War of the Rebellion: Serial 024 Page 0510 WEST TENN. AND NORTHERN MISS. Chapter XXIX.

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Numbers 14.

Report of Surg. Horace R. Wirtz, U. S. Army, of the capture of Holly Springs, December 20.

MEDICAL DIRECTOR'S OFFICE, Holly Springs, Miss., December 23, 1862.

SIR: I have the honor to report that I remained behind the advance of the army for the purpose of establishing a large general hospital at Holly Springs. I took a building that had been built for an armory by the Confederates, consisting of six large rooms, each 250 feet long, and numerous outhouses, and after two weeks of incessant labor, in which I was greatly assisted by Surgeon Powers, of the Seventh Missouri Infantry, I had everything prepared for 2,000 patients. The acting medical purveyor of the southern portion of the department had been ordered to bring all his supplies to this hospital, which he did, and on the morning of December 20 one of the most completely furnished and extensive hospitals in the army was just ready to receive its sick.

On that morning the town of Holly Springs was taken by the Confederate forces under General Van Dorn. As soon as I discovered the enemy were in possession of the place I repaired to the headquarters of the rebel general, near town, and made a formal request that the armory hospital should not be burned, entering an earnest protest on the subject, as the Confederates had already set fire to the railroad depot and commissary storehouse and had declared their intention to destroy all houses occupied by our troops. I received the assurance of General Van Dorn's adjutant that the armory hospital should not be burned, but that it would be protected by a guard. Satisfied with this I returned to my quarters, but had not been there an hour when I was informed the building was on fire, and thus this fine structure, with two thousand bunks, and immense lot of drugs and surgical apparatus, thousands of blankets, sheets, and bed-sacks was soon in ashes.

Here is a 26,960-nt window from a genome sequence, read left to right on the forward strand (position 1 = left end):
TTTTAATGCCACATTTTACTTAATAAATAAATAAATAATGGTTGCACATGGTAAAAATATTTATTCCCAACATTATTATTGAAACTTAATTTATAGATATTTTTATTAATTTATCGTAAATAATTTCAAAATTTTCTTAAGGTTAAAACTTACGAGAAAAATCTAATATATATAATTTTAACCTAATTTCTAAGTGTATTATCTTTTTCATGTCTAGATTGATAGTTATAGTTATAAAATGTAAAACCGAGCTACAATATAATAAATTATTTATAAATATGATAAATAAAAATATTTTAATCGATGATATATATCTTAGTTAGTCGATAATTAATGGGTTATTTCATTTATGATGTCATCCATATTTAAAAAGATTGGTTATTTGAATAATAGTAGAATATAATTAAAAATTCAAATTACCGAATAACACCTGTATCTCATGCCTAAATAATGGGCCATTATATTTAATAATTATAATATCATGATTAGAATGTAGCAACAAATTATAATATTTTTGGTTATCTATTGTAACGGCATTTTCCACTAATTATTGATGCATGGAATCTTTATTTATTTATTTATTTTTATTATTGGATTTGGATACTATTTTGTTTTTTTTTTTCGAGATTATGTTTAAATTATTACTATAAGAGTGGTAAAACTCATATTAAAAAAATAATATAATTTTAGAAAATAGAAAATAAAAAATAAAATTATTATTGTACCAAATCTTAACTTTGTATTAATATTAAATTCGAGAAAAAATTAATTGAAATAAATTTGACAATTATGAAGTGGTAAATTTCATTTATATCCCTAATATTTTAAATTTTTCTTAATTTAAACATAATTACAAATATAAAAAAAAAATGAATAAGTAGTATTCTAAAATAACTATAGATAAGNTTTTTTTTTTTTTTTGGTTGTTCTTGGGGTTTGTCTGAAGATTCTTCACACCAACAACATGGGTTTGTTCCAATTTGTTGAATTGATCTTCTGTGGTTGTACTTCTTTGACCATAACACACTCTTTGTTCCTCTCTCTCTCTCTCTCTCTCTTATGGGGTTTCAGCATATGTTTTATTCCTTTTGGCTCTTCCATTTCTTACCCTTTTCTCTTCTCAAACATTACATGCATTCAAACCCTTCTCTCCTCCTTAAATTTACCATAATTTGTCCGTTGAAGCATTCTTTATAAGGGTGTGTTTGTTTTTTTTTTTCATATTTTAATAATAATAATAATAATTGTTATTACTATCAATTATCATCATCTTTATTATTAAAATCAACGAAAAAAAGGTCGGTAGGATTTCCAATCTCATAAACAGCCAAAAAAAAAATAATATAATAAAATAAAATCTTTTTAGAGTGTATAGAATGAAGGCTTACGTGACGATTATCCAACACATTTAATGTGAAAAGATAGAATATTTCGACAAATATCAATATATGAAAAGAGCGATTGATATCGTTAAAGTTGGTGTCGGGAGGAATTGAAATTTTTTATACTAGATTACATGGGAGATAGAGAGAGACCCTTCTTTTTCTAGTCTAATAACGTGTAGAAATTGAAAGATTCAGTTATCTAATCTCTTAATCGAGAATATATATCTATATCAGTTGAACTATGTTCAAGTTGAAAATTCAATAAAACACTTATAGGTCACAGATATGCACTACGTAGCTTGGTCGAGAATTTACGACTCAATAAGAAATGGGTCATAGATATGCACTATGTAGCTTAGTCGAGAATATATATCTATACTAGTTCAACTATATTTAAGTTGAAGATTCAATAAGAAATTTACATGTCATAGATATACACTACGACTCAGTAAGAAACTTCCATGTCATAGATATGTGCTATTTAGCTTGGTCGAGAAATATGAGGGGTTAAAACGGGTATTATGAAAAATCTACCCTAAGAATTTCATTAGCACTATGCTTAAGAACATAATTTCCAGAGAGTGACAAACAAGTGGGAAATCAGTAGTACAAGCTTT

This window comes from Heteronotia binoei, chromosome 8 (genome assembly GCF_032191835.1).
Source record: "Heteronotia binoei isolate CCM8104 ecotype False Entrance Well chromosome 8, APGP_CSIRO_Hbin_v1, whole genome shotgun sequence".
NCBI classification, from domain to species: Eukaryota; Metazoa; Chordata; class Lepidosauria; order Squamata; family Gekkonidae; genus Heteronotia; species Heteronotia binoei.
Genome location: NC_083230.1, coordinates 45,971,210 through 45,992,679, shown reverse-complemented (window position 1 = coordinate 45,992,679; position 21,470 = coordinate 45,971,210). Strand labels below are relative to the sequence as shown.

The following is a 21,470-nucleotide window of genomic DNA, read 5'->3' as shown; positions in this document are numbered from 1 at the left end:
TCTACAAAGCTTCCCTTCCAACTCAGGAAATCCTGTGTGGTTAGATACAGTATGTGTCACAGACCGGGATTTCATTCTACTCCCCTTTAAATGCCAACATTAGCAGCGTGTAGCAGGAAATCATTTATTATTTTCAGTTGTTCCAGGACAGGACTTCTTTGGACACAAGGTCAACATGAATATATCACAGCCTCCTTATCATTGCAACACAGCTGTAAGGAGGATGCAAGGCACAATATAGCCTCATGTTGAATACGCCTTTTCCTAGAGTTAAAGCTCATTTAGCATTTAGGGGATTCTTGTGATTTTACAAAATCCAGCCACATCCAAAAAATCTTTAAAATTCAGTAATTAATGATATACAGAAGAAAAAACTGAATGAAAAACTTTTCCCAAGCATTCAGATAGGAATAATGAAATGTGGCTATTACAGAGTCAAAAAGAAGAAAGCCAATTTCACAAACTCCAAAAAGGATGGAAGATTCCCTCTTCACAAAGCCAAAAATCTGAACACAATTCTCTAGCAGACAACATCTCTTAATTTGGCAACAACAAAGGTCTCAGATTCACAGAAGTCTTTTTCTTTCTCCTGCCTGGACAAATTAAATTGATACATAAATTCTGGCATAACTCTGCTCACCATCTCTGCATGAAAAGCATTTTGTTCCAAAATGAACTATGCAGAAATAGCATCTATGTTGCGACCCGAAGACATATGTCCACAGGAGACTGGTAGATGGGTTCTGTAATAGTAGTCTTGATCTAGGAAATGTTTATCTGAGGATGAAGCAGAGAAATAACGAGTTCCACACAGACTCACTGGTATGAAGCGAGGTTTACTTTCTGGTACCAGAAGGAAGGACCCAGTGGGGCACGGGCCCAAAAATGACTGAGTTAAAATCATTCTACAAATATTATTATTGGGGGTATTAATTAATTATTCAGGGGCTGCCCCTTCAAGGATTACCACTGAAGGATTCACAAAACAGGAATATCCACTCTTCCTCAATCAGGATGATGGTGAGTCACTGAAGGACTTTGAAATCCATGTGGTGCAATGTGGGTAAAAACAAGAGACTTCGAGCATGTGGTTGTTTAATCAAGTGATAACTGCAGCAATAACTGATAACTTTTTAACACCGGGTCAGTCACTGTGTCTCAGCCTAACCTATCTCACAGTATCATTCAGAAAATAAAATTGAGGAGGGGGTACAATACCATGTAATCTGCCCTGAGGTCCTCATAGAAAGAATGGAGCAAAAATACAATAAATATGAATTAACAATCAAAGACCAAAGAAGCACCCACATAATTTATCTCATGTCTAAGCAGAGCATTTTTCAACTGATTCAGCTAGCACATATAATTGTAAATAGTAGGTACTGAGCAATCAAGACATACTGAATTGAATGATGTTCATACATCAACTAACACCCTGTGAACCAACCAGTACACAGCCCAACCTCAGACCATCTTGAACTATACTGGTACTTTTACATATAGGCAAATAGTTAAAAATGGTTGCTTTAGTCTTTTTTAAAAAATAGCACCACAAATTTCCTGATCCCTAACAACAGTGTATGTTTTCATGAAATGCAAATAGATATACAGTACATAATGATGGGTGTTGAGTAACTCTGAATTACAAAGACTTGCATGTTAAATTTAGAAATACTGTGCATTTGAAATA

This proceeding, in violation of an express promise, and of all the rules of civilized warfare, is an evidence of the barbarity and want of principle of Confederate officers. But this is not all; an attempt was also made to destroy the general hospital, located on the main square, and which at the time contained over 500 sick.

A quantity of ordnance stores had been deposited in a building on the next block to the hospital, and by order of General Van Dorn, as stated by the Confederate officer who had charge of the matter, the barrels of powder and boxes, containing shells and cartridges, were taken out and piled up nearly in front of the hospital and sent fire to. Two medical officers protested against this wanton act, but their requests were treated with contempt, and before there was time to remove the sick the walls and windows of the hospital were riddled with flying balls and shells, and finally a terrific explosion took place which shook the entire building, destroying almost every window and door in the establishment, wounding about 20 men and creating a scene of the wildest confusion. A large number of buildings on the public square took fire from the explosion, and it was only by the utmost efforts that the hospital was preserved as a shelter for the men from the night air, together with the medical officers, who assisted me in caring for the sick and wounded on that trying day.

I thought that the rebels had now done us all the harm in their power; but to injury insult was yet to be added in a manner I hope never to witness again.